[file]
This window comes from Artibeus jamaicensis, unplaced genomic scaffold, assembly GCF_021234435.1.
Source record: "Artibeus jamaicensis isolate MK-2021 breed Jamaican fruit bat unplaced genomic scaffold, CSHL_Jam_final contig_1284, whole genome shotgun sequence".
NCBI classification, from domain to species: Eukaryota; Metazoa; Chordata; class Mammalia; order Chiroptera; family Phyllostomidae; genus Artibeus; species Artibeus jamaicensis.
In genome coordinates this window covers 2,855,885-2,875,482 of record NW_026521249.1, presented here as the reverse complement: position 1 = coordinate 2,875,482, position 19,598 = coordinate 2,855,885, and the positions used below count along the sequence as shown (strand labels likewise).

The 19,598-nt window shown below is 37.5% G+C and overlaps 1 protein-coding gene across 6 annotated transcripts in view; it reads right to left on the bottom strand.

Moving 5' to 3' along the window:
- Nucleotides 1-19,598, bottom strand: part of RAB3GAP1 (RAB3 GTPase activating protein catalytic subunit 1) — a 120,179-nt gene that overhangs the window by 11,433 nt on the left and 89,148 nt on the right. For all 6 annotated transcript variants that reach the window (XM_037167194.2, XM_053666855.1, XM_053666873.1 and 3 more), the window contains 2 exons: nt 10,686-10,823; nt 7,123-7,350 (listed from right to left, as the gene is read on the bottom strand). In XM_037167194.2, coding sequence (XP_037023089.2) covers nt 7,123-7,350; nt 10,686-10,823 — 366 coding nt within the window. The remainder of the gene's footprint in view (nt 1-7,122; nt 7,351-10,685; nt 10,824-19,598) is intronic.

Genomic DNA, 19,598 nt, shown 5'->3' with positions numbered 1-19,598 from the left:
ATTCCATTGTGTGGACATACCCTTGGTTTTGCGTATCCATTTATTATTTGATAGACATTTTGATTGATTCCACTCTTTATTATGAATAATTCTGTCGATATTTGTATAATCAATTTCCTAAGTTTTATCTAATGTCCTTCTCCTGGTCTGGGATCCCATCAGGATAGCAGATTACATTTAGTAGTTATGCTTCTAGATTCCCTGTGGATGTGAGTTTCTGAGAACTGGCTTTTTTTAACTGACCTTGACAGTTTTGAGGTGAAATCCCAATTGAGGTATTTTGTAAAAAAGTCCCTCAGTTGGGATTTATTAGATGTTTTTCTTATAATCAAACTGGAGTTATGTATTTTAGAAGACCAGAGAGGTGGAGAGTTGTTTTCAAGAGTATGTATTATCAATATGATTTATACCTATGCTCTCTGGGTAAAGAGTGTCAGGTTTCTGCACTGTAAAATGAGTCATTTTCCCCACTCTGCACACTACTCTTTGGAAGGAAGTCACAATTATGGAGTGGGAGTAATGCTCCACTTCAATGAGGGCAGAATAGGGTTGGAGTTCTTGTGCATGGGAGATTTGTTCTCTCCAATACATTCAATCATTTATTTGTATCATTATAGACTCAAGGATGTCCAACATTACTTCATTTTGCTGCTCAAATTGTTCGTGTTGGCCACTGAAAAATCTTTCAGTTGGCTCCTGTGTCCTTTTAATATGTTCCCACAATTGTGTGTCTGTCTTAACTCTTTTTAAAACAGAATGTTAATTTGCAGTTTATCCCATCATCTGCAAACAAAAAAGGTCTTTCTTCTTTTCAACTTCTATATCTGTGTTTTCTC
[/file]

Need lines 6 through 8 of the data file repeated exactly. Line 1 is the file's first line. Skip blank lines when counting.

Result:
Moving 5' to 3' along the window:
- Nucleotides 1-19,598, bottom strand: part of RAB3GAP1 (RAB3 GTPase activating protein catalytic subunit 1) — a 120,179-nt gene that overhangs the window by 11,433 nt on the left and 89,148 nt on the right. For all 6 annotated transcript variants that reach the window (XM_037167194.2, XM_053666855.1, XM_053666873.1 and 3 more), the window contains 2 exons: nt 10,686-10,823; nt 7,123-7,350 (listed from right to left, as the gene is read on the bottom strand). In XM_037167194.2, coding sequence (XP_037023089.2) covers nt 7,123-7,350; nt 10,686-10,823 — 366 coding nt within the window. The remainder of the gene's footprint in view (nt 1-7,122; nt 7,351-10,685; nt 10,824-19,598) is intronic.

Genomic DNA, 19,598 nt, shown 5'->3' with positions numbered 1-19,598 from the left: